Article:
Black....Michael P on Comintern. A correction.

Michael Eisenscher meisenscher at
Mon Jun 22 20:52:57 PDT 1998

At 03:11 PM 6/22/98 -0400, Rakesh Bhandari wrote: [SNIP]
>That is, if blacks see themselves as an isolated minority--

Talk about a leap! As they say in court, this is a fact not in evidence. I find it quite curious how so many folks seem compelled to project their internal political stuff on this event.

(Rakesh continues) and this
>supposition is reinforced by racially exclusive fora--

Have you and Wotjek been smoking the same stuff? How many times must this be said: NON-BLACKS WERE NOT EXCLUDED! (sorry for shouting).

You seem to ignore the fact that Blacks in the multitude of their other capacities in the world appear in all kinds of other movements in which they function in situations (workplaces, unions, universities, entertainment venues, public services, etc.) with folks of many other racial/ethnic groups. That they should choose on this occasion to gather together for political discourse on their own terms seems to be truly threatening to a number of people on this list, who, in order to express their apprehensions feel compelled to guzzy them up in pseudo-revolutionary rationalizations, assumptions, and hypothesizing based on distortions of what actually had occurred in Chicago last weekend.

In solidarity, Michael

to whom can they turn
>but capital and mustn't they then push forth only those kinds of reforms
>which may be in its interest: anti-discrimination laws towards the end of
>removing market imperfections and consecrating the rule of law; the
>creation of majority minority districts which may have the unintended
>effect of getting more Republicans elected; business set asides which may
>help corporations penetrate minority markets, etc.
>I have serious doubts that--whatever the sincere intentions of Manning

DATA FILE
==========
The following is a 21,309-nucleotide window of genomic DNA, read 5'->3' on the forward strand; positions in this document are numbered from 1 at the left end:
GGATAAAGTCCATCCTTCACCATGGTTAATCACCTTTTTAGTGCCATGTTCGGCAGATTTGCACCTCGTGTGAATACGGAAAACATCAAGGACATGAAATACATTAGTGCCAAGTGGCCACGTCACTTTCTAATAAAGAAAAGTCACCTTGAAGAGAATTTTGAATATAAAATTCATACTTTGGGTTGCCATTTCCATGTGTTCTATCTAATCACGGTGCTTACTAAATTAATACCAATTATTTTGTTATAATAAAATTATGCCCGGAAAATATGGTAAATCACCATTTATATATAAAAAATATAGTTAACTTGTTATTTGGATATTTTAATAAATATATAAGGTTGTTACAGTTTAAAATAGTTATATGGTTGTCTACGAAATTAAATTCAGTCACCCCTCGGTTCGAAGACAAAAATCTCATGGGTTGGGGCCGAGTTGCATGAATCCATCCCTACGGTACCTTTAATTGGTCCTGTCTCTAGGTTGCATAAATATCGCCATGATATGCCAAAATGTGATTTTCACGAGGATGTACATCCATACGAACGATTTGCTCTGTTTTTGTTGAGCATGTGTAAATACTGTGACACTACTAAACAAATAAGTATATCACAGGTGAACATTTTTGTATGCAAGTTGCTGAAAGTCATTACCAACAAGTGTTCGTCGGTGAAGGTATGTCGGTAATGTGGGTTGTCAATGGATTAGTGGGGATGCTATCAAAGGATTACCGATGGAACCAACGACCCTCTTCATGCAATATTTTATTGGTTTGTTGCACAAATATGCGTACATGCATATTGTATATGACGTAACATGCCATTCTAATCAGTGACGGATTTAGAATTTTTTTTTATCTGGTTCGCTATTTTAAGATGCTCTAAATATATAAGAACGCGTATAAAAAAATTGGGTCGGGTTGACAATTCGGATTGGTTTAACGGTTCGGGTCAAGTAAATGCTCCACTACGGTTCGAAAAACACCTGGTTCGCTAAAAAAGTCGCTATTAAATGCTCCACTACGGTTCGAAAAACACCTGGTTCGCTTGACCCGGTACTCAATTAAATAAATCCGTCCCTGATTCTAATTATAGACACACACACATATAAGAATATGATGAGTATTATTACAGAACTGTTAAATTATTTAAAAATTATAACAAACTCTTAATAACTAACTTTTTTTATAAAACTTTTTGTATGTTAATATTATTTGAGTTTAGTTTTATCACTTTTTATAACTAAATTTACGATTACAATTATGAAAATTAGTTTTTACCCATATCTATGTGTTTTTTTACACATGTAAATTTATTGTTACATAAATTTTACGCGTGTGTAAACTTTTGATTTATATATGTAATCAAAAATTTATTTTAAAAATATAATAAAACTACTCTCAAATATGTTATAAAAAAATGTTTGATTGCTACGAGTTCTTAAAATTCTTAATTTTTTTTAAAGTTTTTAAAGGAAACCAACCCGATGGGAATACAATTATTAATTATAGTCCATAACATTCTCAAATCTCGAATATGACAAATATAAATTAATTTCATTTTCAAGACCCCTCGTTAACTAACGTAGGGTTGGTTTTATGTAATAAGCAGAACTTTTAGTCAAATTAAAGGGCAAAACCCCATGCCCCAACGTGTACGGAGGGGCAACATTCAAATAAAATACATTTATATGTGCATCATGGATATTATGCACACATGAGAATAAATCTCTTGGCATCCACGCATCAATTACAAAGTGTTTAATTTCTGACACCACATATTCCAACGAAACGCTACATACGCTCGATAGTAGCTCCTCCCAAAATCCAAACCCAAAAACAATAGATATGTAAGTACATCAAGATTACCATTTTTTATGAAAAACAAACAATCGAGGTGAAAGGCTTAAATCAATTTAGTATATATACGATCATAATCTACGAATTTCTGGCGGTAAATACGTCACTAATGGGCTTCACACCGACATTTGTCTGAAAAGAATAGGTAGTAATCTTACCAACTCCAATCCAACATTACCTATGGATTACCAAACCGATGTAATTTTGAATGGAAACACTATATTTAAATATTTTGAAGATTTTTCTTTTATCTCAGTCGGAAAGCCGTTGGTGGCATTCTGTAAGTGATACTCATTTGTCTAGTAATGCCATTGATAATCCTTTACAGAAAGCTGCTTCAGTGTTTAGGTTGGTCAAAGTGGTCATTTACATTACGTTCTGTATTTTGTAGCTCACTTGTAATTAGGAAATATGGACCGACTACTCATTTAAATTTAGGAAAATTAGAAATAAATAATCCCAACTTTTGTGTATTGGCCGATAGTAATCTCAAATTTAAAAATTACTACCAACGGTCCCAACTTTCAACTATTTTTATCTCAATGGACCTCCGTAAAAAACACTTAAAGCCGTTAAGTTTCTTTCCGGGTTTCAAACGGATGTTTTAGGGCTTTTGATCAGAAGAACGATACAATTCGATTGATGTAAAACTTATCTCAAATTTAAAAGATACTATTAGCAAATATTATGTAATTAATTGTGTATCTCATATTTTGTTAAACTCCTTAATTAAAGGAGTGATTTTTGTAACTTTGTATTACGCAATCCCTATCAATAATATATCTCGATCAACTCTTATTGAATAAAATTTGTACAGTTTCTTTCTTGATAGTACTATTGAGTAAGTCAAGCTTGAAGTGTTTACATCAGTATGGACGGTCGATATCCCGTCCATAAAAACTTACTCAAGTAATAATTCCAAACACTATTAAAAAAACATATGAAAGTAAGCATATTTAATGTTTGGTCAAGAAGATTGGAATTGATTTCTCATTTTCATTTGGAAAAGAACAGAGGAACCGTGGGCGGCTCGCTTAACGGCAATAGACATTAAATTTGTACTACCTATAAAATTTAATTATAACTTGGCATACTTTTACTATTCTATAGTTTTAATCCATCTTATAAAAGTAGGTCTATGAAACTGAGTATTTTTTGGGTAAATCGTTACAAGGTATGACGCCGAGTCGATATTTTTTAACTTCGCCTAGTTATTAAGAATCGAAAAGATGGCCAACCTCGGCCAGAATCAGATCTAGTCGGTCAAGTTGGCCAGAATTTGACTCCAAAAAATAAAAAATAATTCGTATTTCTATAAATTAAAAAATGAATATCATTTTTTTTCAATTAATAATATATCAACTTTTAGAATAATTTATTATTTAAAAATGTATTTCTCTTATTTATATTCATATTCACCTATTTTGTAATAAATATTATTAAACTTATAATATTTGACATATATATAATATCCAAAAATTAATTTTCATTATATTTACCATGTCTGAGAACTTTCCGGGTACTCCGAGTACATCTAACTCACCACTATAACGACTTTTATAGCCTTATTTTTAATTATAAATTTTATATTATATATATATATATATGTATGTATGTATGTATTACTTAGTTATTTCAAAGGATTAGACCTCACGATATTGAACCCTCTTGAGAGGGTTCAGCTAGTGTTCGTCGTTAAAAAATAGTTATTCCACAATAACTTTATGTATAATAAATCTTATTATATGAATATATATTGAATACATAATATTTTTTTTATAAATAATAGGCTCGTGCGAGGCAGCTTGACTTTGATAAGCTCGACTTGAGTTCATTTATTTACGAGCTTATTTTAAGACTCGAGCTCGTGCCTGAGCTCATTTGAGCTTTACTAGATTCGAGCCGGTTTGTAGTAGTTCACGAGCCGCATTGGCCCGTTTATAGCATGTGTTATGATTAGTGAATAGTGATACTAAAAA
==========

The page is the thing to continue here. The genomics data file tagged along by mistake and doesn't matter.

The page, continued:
>Marable--a black radical congress, standing alone, will not degenerate into
>a weak form of reformism, the beneficiaries of which will be mostly petit
>bourgeoisie. In whose interest is the formation of an autonomous black
>congress? The civil rights establishment of lawyers and politicos who will
>attempt to convince oppressed blacks that enforcement of
>anti-discrimination laws are the key to their emancipation? Those
>politicians who will enlist the support of the black community in their
>run-offs in majority minority districts? Can an indendent black congress,
>not integrally connected to a larger movement, do more than this in
>practical terms? Can a larger movement, drained of the energetic
>participation of blacks, itself avoid degeneration?
>>Also, I believe some other posts on this thread have muddied the waters
>>with references to Farrakhan. This only shows naivete, and probably though
>>unintentionally *racist* naivete about the black liberation movement.
> Oh, I am a naive racist, am I? I suggested ways in which an autonomous
>black liberation movement becomes trapped in petty bourgeois and viciously
>reactionary politics if it begins with the supposition that isolated and
>despised, blacks can only turn to themselves and effect, in Cornel West's
>words, black operational unity in order to achieve power.
>> They will have to either join the WSJ or lead very lonely lives.]
>Well, if one is not a true believer, one may never feel lonlier than in
>the midst of conferences organized in terms of her ostensible identity.
>best, rakesh
>"As the debt gets larger, interest payments grow larger as a percentage
>of total government disbursements. The recipients of this spending are
>not the people who need it the most, as determined by our elected
>representatives, but financiers, speculators and "investors," foreign
>and domestic. As such, interest payments contribute to the increasing
>disparity between rich and poor."
>Berglund replied: